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An international team of researchers has successfully treated dogs with the canine form of Duchenne muscular dystrophy (DMD), a rapidly progressing and ultimately fatal muscle disease that afflicts one out of every 3,600 boys. The researchers used a novel technique called exon skipping to restore partial function to the gene involved in Duchenne. The study, published in Annals of Neurology, gives hope that a similar approach could work in humans.

DMD is caused by an aberration in the gene that encodes dystrophin, an important structural protein in muscle cells. Patients with DMD are unable to produce functional dystrophin, which leads to holes in the outer membranes of their muscle cells. Eventually, their muscles degenerate faster than they can be rebuilt, and few patients survive beyond their early 30s.

Unlike traditional gene therapy, which attempts to replace a mutated gene with a functional copy, exon skipping relies on a variation of a technique called antisense, in which short synthetic DNA or RNA molecules are designed to bind to a region of DNA or RNA and block its function. Companies are developing antisense therapies for cancer, diabetes, heart disease, and autoimmune diseases, among others.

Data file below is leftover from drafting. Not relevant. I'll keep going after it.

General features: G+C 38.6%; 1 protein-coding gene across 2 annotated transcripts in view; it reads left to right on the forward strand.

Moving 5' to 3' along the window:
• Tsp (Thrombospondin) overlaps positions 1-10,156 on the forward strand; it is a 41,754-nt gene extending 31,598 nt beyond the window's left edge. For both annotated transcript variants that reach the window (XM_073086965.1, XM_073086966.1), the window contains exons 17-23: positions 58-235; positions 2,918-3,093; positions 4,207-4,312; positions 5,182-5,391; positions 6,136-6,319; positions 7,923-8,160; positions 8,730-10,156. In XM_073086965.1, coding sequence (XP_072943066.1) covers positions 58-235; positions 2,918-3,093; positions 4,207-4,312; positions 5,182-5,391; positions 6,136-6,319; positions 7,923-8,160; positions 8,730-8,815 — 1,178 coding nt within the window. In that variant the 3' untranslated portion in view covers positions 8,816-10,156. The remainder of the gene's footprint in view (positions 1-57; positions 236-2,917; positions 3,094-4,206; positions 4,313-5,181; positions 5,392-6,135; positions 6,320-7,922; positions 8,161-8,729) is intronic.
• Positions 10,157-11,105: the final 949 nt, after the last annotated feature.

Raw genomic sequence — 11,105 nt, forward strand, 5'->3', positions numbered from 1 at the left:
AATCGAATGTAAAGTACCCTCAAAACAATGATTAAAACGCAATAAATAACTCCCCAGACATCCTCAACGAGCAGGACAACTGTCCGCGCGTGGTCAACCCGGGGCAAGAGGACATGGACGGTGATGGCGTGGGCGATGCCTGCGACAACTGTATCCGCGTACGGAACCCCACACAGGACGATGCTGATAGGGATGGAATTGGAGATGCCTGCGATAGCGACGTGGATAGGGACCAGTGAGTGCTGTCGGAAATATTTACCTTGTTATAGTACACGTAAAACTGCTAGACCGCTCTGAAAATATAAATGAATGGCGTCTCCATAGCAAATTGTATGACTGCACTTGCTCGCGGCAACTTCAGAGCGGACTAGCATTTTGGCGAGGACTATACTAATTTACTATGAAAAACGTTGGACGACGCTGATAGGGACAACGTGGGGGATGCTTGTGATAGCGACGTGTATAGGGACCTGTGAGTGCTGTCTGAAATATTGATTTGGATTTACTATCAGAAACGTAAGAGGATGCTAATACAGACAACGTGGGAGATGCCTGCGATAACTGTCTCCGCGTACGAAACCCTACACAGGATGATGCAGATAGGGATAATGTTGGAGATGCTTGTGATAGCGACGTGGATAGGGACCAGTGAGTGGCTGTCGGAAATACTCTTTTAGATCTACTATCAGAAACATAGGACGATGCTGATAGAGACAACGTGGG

The approach grew out of studies comparing DMD to a milder form of disease called Becker muscular dystrophy (BMD). Both diseases arise when patients are missing portions of the dystrophin gene’s exons, the areas of DNA that code for protein. Paradoxically, some BMD patients are missing much larger pieces of the gene yet are far healthier than patients with DMD. Several years ago, scientists found that the difference is not in how much of the gene is missing, but in how those missing portions affect the remaining gene sequence. Most Duchenne patients have frameshift mutations, which interfere with the cell’s reading of three-letter DNA code. These deletions shift the remaining DNA sequence into different triplet groupings, rendering the gene unreadable. In Becker patients, the remaining DNA can still be read normally, allowing them to produce a smaller but still functional version of dystrophin.

Eric Hoffman, a lead author of the study at Children’s National Medical Center, in Washington, DC, says that scientists realized they might help DMD patients by creating a “patch” that blocks transcription of a portion of the gene in a way that puts the remaining code back into sequence–essentially recreating the milder Becker muscular dystrophy.

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Credit: National Center of Neurology and Psychiatry of Tokyo and Children’s National Medical Center.
Video by National Center of Neurology and Psychiatry of Tokyo and Children’s National Medical Center.

Tagged: Biomedicine

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